So, first of all, nourish those areas where you have the most in common and which you agree upon. Put extra energy into making them more meaningful and exciting. Next, by all means, meet with your spouse and identify the areas where you disconnect and argue, and judge their importance. Once you've done that, notice the argumentative responses that appear to worsen the situation and provoke anger or resentment, and work on developing responses that provide win/win solutions.

Everyone disagrees from time to time, but disagreements can certainly be handled without arguments. Identify both your requirements and needs in the relationship and make every effort to agree upon remedies that will break any existing stalemates.

Mari Lyles | 1.301.249.0979

Colette responds …

It sounds as though you and your husband are having trouble communicating, and this has led to your emotional disconnection. In order to maintain healthy communication you must avoid these four common pitfalls: criticizing, contempt, defensiveness, and stonewalling.

Essentially, criticizing your partner with the attempt to make you right and him wrong is detrimental to the health of your relationship. Name-calling when you are upset is also very hard to recover from. If you become defensive with your partner, you are sending the message that he is wrong and you don't trust him. Finally, if you withdraw from him and the relationship to avoid conflict, you leave him feeling as if there is no hope.

The remedy? Conscious communication! Learn to make specific complaints and requests (when X happened, I felt Y and I would prefer Z instead.) Validate your partner. Let him know that you understand his point of view. Appreciate your partner. Let him know when he does something you like, no matter how small it is. And finally, claim responsibility. If you are "wrong," be strong and admit it.

Colette Kenney | | 1.403.999.9548

Bill responds …

Be brilliant! Go ahead and declare "yourself" as the common denominator. In fact it is probably the single most powerful thing you can ever do and fully understand. That awareness can alter your life experience and everything in it, including your marriage and all of your intimate relationships. It is the place to begin and continue from.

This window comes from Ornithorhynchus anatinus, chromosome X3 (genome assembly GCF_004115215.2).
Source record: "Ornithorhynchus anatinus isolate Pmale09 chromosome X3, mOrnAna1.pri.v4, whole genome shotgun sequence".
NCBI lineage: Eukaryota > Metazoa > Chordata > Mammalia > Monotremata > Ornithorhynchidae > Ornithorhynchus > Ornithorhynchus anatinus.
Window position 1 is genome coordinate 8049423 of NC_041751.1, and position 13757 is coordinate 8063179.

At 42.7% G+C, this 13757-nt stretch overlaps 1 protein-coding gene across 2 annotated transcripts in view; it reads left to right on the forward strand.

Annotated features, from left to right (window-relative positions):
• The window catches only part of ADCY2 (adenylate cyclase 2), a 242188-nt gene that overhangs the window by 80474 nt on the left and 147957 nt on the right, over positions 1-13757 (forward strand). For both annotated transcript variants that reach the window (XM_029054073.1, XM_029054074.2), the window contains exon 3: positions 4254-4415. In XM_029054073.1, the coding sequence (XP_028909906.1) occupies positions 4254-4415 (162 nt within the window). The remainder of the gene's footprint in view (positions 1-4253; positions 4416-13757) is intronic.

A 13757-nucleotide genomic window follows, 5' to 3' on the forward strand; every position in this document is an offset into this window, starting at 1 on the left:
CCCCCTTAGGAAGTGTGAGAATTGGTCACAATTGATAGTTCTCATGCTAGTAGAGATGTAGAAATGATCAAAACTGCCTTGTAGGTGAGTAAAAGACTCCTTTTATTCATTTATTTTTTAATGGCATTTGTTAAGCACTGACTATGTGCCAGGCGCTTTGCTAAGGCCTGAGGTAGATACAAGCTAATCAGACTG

Your burgeoning awareness that your world view and results comes only from what you think, say and act on, will put you in the driver's seat of the life you have now and what you will continue to create.

Once you embrace that outcomes in your life are a direct result of those three factors, you can consciously begin to powerfully choose and create inside every realm of your life and begin to have all that you want and the way you want it.

Regarding your current marriage, from the above stated position, ask yourself these questions. What would I have to be thinking to have the most outstanding marriage I have ever known? What language/words would I speak to myself and the world if that were so? What inspired actions might present if I were living from this powerful perspective?

Bill Paglia-Scheff | | 1.860.209.9254

Candace responds ...

You ask an excellent, timely question! What you can indeed do is take total responsibility for your life and your choices and map out a plan for success. Old patterns do re-emerge in subsequent marriages so understanding all your previous relationships and what you liked and didn't like about them would be a first step toward noticing the effect of specific behaviors and traits.